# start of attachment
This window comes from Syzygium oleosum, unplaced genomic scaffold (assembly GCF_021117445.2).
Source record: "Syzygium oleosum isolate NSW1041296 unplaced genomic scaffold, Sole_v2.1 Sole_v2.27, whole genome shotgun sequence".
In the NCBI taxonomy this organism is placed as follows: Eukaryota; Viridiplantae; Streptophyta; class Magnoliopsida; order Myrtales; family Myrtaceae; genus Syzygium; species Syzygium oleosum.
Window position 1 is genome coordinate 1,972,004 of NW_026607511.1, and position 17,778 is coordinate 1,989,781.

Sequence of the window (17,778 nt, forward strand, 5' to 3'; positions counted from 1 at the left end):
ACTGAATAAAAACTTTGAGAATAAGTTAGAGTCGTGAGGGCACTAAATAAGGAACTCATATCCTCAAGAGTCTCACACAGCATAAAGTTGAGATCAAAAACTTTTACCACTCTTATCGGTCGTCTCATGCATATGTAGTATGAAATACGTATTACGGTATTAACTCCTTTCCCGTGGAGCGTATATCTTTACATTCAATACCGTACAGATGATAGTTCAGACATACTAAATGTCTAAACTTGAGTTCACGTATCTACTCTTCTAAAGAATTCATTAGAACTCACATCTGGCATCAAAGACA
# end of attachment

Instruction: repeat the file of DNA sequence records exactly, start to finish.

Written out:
This window comes from Syzygium oleosum, unplaced genomic scaffold (assembly GCF_021117445.2).
Source record: "Syzygium oleosum isolate NSW1041296 unplaced genomic scaffold, Sole_v2.1 Sole_v2.27, whole genome shotgun sequence".
In the NCBI taxonomy this organism is placed as follows: Eukaryota; Viridiplantae; Streptophyta; class Magnoliopsida; order Myrtales; family Myrtaceae; genus Syzygium; species Syzygium oleosum.
Window position 1 is genome coordinate 1,972,004 of NW_026607511.1, and position 17,778 is coordinate 1,989,781.

Sequence of the window (17,778 nt, forward strand, 5' to 3'; positions counted from 1 at the left end):
ACTGAATAAAAACTTTGAGAATAAGTTAGAGTCGTGAGGGCACTAAATAAGGAACTCATATCCTCAAGAGTCTCACACAGCATAAAGTTGAGATCAAAAACTTTTACCACTCTTATCGGTCGTCTCATGCATATGTAGTATGAAATACGTATTACGGTATTAACTCCTTTCCCGTGGAGCGTATATCTTTACATTCAATACCGTACAGATGATAGTTCAGACATACTAAATGTCTAAACTTGAGTTCACGTATCTACTCTTCTAAAGAATTCATTAGAACTCACATCTGGCATCAAAGACA